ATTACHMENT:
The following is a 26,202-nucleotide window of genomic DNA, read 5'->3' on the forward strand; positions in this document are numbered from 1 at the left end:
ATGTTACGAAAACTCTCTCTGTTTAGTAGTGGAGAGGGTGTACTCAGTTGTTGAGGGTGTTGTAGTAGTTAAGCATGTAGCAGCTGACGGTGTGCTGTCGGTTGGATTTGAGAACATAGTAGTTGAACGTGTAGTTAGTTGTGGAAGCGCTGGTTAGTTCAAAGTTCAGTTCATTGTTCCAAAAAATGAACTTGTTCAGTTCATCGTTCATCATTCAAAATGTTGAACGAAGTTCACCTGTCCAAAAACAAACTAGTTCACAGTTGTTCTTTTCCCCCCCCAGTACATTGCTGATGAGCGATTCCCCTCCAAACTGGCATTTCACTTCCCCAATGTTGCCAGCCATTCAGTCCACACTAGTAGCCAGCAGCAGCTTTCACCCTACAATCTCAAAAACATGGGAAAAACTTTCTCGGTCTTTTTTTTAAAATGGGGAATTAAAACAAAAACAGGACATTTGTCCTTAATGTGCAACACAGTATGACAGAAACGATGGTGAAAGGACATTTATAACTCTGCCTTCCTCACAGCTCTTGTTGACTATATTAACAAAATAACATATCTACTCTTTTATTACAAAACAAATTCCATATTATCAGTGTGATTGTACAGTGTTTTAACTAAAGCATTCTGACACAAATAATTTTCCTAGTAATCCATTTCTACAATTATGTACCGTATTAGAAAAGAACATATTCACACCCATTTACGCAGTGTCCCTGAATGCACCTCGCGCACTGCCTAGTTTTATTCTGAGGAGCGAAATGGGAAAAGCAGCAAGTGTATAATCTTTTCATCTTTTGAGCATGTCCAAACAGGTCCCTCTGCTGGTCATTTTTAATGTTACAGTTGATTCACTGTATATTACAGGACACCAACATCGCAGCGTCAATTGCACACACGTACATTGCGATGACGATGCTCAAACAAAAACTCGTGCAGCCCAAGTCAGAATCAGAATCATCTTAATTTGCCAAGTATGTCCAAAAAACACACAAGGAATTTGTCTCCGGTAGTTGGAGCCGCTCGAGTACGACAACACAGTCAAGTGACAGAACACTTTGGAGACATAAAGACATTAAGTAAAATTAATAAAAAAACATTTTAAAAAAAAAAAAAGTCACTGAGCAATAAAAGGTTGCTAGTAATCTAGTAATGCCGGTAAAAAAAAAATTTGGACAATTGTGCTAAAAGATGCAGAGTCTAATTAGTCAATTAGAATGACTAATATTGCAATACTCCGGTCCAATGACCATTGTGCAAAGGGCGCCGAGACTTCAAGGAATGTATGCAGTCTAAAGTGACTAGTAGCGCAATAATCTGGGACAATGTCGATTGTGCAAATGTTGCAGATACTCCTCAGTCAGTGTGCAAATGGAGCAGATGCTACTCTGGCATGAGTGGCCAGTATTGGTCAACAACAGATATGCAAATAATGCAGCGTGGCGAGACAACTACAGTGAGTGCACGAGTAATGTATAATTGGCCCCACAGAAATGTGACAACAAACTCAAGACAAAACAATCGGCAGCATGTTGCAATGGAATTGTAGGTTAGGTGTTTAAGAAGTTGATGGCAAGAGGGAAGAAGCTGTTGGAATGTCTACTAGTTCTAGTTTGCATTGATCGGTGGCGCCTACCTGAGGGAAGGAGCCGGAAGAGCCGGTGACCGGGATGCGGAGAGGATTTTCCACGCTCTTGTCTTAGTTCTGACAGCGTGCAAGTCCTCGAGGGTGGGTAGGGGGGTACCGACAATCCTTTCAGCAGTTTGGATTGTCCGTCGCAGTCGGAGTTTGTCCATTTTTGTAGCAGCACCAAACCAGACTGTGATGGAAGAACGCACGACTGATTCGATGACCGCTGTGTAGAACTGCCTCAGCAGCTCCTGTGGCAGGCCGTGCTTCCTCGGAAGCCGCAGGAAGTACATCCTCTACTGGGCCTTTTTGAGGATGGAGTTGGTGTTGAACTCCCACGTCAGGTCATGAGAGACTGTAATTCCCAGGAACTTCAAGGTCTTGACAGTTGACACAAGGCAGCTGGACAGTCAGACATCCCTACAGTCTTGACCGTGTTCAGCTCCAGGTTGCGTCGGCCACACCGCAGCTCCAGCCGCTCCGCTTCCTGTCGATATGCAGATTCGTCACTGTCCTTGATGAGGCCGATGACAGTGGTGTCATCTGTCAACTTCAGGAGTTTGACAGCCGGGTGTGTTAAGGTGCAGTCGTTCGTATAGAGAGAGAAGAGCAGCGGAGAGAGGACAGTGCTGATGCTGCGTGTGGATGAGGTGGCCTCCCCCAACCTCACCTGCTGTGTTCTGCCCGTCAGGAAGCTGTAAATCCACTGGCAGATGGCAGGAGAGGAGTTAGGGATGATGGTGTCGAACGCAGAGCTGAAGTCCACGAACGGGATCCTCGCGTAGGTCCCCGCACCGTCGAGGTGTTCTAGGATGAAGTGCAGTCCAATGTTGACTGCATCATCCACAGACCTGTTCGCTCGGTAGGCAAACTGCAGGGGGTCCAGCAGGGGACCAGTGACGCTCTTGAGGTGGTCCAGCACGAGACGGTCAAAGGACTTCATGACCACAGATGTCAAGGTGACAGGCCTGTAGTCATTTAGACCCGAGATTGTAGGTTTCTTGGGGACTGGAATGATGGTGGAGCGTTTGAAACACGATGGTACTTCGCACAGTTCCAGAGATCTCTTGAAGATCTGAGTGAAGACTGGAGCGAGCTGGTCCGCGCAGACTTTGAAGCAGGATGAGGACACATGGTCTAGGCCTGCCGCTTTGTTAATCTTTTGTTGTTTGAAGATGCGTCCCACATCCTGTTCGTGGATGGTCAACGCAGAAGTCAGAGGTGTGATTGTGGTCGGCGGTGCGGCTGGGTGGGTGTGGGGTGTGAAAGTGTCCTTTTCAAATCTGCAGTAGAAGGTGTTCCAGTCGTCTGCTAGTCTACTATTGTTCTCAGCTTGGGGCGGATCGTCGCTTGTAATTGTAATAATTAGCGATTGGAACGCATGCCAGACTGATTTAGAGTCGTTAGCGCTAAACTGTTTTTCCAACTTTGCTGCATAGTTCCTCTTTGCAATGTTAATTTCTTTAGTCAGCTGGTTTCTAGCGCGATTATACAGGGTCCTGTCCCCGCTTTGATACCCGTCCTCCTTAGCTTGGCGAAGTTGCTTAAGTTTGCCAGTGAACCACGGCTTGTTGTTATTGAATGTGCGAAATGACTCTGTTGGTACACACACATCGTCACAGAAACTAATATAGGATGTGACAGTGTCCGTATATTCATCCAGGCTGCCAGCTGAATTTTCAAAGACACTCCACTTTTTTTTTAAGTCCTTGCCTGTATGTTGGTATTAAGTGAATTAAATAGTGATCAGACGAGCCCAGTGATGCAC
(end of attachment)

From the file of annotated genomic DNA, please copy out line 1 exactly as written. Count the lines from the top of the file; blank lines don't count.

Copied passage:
The following is a 26,202-nucleotide window of genomic DNA, read 5'->3' on the forward strand; positions in this document are numbered from 1 at the left end: